How common is it for scientists to hire people to write their grant proposals?

How do I improve my grant writing?

I want to apply for a grant for a project, but I have no idea how to write a proper grant proposal. How can I go about this?

What is your favorite annual scientific conference?

Does a biochemist/biologist have to know all the reactions of cellular respiration or other general topics by heart after graduating?

Miscellaneous

Is there racism in Canada? Why?

What’s the best story about “fighting fire with fire”?

What are some of the best moments while taking exams?

Why do people believe in the ancient aliens theory?

If cloning of people was legal, whom would you choose and why?

What are some great optical illusions?

Which is the best way to pass the PMP exam?

Why do some people choose to use Quora over writing a blog?

 

Can a trigger-happy immune system cause cancer after viral infection?

(Originally published on Occam’s Corner at Guardian Science, in June 2014)

Friendly fire: while the immune system tries to protect us from viruses, it could be causing cancer

The immune system is a fickle thing, both hero and villain.

The ability of our ancestors to survive plague and pestilence was one of the forces that shaped the evolution of the human species into its current form. But many of us now find ourselves in environments where many of the biggest infectious threats have been neutralised by a combination of vaccination programmes, improved hygiene, and (temporarily) effective treatments. With their usual duties cut back so drastically, our evolutionary superstar immune systems sometimes lash out at innocuous perceived threats. This can cause allergies, multiple sclerosis, and other auto-immune disorders in the process – sins of commission, if you will.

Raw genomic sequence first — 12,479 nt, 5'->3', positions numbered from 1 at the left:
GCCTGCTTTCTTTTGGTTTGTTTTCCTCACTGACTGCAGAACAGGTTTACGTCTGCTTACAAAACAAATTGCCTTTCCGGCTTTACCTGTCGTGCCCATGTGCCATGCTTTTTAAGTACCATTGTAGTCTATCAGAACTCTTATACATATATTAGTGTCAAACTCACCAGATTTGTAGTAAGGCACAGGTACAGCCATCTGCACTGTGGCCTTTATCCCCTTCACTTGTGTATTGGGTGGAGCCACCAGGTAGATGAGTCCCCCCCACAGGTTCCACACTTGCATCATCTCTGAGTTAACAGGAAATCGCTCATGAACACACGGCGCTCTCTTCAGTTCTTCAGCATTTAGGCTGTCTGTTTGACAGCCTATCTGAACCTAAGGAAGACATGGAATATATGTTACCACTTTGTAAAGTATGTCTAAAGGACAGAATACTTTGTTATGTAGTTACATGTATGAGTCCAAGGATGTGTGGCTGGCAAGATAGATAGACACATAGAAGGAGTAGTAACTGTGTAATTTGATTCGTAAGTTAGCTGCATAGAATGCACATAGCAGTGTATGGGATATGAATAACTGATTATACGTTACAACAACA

But at least our immune systems are still pretty good at protecting us from infections and most cancers, right?

Well, much of the time, yes. The importance of the immune system in protecting us from cancer is evident from the increased rates of the disease in people with reduced immunity due to HIV/Aids or followingorgan transplants. And yet the immune system’s sins of omission mean that far too many cancer cells slip through the net – and we still get colds and the dreaded norovirus, too.

This week, though, new research from University College London (UCL) suggests for the first time that the immune system also commits sins of commission when it comes to cancer.